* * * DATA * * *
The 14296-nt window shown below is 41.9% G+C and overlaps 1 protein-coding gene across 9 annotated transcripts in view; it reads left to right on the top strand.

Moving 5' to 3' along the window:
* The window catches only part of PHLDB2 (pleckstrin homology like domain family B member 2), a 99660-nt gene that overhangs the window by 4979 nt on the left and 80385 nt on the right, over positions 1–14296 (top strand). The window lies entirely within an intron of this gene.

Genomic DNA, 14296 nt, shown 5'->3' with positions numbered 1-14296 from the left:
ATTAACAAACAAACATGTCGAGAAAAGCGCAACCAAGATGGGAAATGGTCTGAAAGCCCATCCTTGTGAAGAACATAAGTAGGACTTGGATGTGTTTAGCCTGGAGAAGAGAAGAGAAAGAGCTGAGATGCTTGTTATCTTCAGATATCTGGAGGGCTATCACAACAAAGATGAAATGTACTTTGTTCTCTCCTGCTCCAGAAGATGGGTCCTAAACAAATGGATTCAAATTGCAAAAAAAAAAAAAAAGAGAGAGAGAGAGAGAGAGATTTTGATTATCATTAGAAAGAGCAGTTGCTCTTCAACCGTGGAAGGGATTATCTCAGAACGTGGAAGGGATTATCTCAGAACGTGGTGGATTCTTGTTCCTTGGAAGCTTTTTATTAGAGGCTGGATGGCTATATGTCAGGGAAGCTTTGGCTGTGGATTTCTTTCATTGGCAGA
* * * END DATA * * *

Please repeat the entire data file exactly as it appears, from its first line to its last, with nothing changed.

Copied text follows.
The 14296-nt window shown below is 41.9% G+C and overlaps 1 protein-coding gene across 9 annotated transcripts in view; it reads left to right on the top strand.

Moving 5' to 3' along the window:
* The window catches only part of PHLDB2 (pleckstrin homology like domain family B member 2), a 99660-nt gene that overhangs the window by 4979 nt on the left and 80385 nt on the right, over positions 1–14296 (top strand). The window lies entirely within an intron of this gene.

Genomic DNA, 14296 nt, shown 5'->3' with positions numbered 1-14296 from the left:
ATTAACAAACAAACATGTCGAGAAAAGCGCAACCAAGATGGGAAATGGTCTGAAAGCCCATCCTTGTGAAGAACATAAGTAGGACTTGGATGTGTTTAGCCTGGAGAAGAGAAGAGAAAGAGCTGAGATGCTTGTTATCTTCAGATATCTGGAGGGCTATCACAACAAAGATGAAATGTACTTTGTTCTCTCCTGCTCCAGAAGATGGGTCCTAAACAAATGGATTCAAATTGCAAAAAAAAAAAAAAAGAGAGAGAGAGAGAGAGAGATTTTGATTATCATTAGAAAGAGCAGTTGCTCTTCAACCGTGGAAGGGATTATCTCAGAACGTGGAAGGGATTATCTCAGAACGTGGTGGATTCTTGTTCCTTGGAAGCTTTTTATTAGAGGCTGGATGGCTATATGTCAGGGAAGCTTTGGCTGTGGATTTCTTTCATTGGCAGA